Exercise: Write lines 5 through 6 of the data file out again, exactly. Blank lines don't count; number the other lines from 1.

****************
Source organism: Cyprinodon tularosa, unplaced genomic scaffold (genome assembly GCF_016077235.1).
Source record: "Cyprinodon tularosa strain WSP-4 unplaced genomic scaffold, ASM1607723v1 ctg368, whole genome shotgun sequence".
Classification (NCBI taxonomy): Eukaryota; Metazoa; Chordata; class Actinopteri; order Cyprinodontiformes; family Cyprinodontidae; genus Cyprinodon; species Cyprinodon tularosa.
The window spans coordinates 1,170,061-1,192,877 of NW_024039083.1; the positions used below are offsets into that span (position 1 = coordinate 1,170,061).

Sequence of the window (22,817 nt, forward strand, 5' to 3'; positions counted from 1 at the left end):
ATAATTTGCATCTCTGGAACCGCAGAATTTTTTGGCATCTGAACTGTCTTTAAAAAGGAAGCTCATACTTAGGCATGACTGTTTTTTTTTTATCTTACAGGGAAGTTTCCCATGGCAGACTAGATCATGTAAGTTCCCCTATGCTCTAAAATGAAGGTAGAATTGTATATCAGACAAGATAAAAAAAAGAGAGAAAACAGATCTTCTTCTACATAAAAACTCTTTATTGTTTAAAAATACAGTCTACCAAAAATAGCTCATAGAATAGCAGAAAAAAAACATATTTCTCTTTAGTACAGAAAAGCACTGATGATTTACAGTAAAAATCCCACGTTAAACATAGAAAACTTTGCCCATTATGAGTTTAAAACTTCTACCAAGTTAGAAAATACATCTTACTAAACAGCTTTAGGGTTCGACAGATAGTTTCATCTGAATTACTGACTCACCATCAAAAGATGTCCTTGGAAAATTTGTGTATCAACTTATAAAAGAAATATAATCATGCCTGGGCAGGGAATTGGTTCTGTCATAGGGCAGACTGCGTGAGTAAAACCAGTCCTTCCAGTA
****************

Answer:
Sequence of the window (22,817 nt, forward strand, 5' to 3'; positions counted from 1 at the left end):
ATAATTTGCATCTCTGGAACCGCAGAATTTTTTGGCATCTGAACTGTCTTTAAAAAGGAAGCTCATACTTAGGCATGACTGTTTTTTTTTTATCTTACAGGGAAGTTTCCCATGGCAGACTAGATCATGTAAGTTCCCCTATGCTCTAAAATGAAGGTAGAATTGTATATCAGACAAGATAAAAAAAAGAGAGAAAACAGATCTTCTTCTACATAAAAACTCTTTATTGTTTAAAAATACAGTCTACCAAAAATAGCTCATAGAATAGCAGAAAAAAAACATATTTCTCTTTAGTACAGAAAAGCACTGATGATTTACAGTAAAAATCCCACGTTAAACATAGAAAACTTTGCCCATTATGAGTTTAAAACTTCTACCAAGTTAGAAAATACATCTTACTAAACAGCTTTAGGGTTCGACAGATAGTTTCATCTGAATTACTGACTCACCATCAAAAGATGTCCTTGGAAAATTTGTGTATCAACTTATAAAAGAAATATAATCATGCCTGGGCAGGGAATTGGTTCTGTCATAGGGCAGACTGCGTGAGTAAAACCAGTCCTTCCAGTA